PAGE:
Whatever surprise Sanders may have felt about winning was nothing compared to the city establishment, which was left stupefied and dismayed. Herluf Olsen, president of the Medical Center Hospital whose expansion Sanders had campaigned against, said he nearly drove off the road upon hearing the news over the radio. Sanders had little chance of having a “significant, rapid effect” on life in Burlington, insisted Hilton Wick, president of the Chittenden Trust Co., the city’s largest commercial bank. “A lot of people downtown are alarmed,” said one downtown merchant.

The city’s Democrats were particularly devastated. Their victory celebration was described as more akin to a wake than a party. “I’m a little numb, I guess,” said Joyce Desautels, the Democratic alderman for Ward One, and lifelong friend of Paquette. “I’m still depressed,” she added two days later. A pall blanketed City Hall as workers tried to adjust to the new reality. A despondent Paquette answered calls from apologetic friends and issued terse answers to the press.

“I know what it means,” he said. “I’m probably the only guy who does.”

Yet even as Sanders extended his hand in cooperation, the response from defiant Democrats hinted at what was to come. Aldermen, who had generally granted Paquette their full support, now talked about asserting their independence and authority. They predicted Sanders would find it tough to keep his promises, such as giving the police a raise. “If this guy is for real, and he wins, I’ll run against him two years from now,” Democratic state senator Thomas Crowley had vowed.

“If they want a state of siege, they might pull it off,” Franco told the Free Press.

The campaign had, as Sanders put it, “pulled off something no one thought we could do.” He had shocked Burlington by challenging its political establishment and beating an unbeatable mayor. He was about to find out that was the easy part.

The Calm Before the Storm

In early March 1981, Bernie Sanders had gotten, and given Burlingtonians, the shock of a lifetime by narrowly defeating five-term incumbent Gordon Paquette for the mayor’s seat. He faced a looming fiscal crisis, an unfriendly political and business establishment, a host of ambitious promises he had made to city workers and voters, and a board of Democratic aldermen far from eager to cooperate with the man who had just given them a historic routing.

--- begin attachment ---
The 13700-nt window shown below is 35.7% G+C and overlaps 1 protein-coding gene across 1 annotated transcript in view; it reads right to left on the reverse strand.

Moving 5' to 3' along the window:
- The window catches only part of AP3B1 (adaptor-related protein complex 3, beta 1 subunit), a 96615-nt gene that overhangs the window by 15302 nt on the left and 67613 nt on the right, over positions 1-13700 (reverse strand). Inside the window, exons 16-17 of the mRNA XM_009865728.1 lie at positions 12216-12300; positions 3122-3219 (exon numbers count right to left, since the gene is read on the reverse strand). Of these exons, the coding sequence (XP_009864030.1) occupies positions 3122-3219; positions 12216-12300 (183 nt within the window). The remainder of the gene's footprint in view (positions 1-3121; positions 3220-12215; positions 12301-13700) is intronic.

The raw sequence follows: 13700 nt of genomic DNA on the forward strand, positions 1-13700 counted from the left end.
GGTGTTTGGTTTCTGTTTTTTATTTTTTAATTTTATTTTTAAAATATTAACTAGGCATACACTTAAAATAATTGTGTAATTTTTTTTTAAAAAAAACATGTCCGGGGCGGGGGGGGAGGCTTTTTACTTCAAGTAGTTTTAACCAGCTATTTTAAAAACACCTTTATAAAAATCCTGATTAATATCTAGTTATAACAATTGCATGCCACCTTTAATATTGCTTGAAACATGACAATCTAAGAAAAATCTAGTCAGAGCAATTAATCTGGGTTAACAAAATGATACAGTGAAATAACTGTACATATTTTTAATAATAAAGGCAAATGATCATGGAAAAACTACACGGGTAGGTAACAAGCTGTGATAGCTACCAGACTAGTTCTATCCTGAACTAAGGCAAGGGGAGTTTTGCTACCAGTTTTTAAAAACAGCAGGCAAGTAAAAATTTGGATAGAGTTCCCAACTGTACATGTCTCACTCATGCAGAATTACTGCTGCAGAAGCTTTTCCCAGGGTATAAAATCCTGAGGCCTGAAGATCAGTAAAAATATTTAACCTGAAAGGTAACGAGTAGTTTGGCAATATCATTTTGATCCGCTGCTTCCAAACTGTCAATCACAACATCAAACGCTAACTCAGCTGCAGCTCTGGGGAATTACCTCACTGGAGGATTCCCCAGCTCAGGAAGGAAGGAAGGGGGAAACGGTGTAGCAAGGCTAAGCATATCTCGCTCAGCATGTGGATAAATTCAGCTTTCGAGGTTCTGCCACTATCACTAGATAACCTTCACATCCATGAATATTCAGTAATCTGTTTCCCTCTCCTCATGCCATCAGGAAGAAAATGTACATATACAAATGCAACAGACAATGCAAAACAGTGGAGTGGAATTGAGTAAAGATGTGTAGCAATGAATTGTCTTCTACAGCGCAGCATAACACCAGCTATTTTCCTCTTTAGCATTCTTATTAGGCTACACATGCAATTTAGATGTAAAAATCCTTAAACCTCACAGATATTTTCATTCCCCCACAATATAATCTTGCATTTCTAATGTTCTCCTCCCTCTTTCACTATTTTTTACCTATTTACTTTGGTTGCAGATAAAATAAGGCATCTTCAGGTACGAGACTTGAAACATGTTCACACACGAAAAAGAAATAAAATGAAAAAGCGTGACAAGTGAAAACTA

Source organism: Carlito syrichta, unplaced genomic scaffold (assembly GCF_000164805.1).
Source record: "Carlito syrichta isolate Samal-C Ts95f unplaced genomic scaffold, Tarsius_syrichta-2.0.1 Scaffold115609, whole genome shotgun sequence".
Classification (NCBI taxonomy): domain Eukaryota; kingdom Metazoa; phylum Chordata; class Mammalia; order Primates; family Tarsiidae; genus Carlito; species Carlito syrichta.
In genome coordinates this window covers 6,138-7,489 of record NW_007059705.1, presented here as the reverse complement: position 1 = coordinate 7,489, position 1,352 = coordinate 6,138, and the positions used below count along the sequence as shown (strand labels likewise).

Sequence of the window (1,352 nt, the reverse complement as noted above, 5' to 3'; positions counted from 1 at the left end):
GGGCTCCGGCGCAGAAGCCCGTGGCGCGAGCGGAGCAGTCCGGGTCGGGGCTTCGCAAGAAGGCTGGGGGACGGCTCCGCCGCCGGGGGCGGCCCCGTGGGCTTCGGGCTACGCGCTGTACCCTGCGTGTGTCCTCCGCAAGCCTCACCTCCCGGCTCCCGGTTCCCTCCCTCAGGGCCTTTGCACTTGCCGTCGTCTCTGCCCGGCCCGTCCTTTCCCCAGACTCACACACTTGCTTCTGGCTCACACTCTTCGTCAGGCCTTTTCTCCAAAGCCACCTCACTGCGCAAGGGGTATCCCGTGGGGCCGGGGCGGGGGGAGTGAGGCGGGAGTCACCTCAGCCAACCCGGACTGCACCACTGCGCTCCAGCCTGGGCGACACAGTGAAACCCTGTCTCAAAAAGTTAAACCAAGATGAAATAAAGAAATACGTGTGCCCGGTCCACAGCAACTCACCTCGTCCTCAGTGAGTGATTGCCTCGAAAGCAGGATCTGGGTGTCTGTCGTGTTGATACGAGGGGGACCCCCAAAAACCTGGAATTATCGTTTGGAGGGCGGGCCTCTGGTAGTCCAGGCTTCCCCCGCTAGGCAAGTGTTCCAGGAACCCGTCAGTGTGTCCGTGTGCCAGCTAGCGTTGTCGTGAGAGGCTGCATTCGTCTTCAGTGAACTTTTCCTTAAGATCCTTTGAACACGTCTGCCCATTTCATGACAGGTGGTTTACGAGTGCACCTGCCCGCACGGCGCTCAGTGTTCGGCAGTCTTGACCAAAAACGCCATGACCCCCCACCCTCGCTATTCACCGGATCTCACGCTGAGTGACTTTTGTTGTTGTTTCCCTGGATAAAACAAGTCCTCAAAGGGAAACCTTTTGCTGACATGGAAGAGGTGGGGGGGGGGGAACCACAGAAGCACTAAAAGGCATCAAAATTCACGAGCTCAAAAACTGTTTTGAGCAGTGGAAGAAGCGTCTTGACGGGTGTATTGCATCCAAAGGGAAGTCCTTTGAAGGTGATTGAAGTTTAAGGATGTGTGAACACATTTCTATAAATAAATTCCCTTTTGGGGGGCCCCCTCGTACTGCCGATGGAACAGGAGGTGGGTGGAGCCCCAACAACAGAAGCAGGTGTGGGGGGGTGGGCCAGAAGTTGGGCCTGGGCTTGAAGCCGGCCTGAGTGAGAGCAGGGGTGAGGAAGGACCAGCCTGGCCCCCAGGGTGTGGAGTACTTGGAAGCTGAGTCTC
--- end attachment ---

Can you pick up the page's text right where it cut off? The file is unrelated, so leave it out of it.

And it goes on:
But before he could deal with all that, he still had to win an election.

Sanders’s margin of victory, a mere twenty-two votes, was extremely narrow. Expecting a recount, he and his team had acted quickly, asking Superior Court Judge Edwin Amidon at 2 AM in the morning after the election to impound all paper ballots. They wanted no funny business.

The Sanders campaign had already complained about “irregularities” during the election. There were reports the city’s police chief had been campaigning for Paquette while in uniform. Other reports had Paquette standing inside polling places, helping voters. Paquette and his allies countered that Sanders had “hounded” campaign workers over these suspicions, claims repeated by people calling in to a local radio show.

Sanders and his team had reason to be paranoid. Adviser Richard Sugarman and his wife Linda would both make signed statements alleging that while observing the ballot counting in Ward Five, they had noticed a discrepancy with the absentee vote tallies, which had been counted at City Hall: Sanders’s showing in the absentee votes didn’t square with his margin of victory in the ward. Sure enough, when they examined the tallies, they found twenty-one marks for Sanders, not the sixteen that had been announced. “This was immediately changed, and we were given the excuse that everyone involved was tired from the long hours,” Linda Sugarman wrote.